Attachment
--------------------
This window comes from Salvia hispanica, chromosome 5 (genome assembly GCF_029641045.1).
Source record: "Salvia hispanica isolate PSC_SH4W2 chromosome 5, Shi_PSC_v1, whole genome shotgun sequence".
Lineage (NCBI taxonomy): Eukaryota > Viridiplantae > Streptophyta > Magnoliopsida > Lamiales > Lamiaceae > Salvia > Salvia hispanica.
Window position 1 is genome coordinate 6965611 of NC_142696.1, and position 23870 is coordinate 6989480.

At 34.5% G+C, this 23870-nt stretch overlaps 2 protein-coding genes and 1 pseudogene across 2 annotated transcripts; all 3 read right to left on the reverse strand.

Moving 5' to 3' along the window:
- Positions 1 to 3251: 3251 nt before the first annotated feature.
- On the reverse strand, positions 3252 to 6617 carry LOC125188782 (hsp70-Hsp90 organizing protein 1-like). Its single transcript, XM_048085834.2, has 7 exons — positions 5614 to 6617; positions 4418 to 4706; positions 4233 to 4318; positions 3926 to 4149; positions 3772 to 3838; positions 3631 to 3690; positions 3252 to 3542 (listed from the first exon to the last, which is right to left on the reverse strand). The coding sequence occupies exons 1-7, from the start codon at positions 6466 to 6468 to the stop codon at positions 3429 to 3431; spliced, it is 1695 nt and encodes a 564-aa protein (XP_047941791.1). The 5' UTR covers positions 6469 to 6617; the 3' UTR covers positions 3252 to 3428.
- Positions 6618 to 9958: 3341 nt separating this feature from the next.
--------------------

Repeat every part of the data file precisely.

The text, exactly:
This window comes from Salvia hispanica, chromosome 5 (genome assembly GCF_029641045.1).
Source record: "Salvia hispanica isolate PSC_SH4W2 chromosome 5, Shi_PSC_v1, whole genome shotgun sequence".
Lineage (NCBI taxonomy): Eukaryota > Viridiplantae > Streptophyta > Magnoliopsida > Lamiales > Lamiaceae > Salvia > Salvia hispanica.
Window position 1 is genome coordinate 6965611 of NC_142696.1, and position 23870 is coordinate 6989480.

At 34.5% G+C, this 23870-nt stretch overlaps 2 protein-coding genes and 1 pseudogene across 2 annotated transcripts; all 3 read right to left on the reverse strand.

Moving 5' to 3' along the window:
- Positions 1 to 3251: 3251 nt before the first annotated feature.
- On the reverse strand, positions 3252 to 6617 carry LOC125188782 (hsp70-Hsp90 organizing protein 1-like). Its single transcript, XM_048085834.2, has 7 exons — positions 5614 to 6617; positions 4418 to 4706; positions 4233 to 4318; positions 3926 to 4149; positions 3772 to 3838; positions 3631 to 3690; positions 3252 to 3542 (listed from the first exon to the last, which is right to left on the reverse strand). The coding sequence occupies exons 1-7, from the start codon at positions 6466 to 6468 to the stop codon at positions 3429 to 3431; spliced, it is 1695 nt and encodes a 564-aa protein (XP_047941791.1). The 5' UTR covers positions 6469 to 6617; the 3' UTR covers positions 3252 to 3428.
- Positions 6618 to 9958: 3341 nt separating this feature from the next.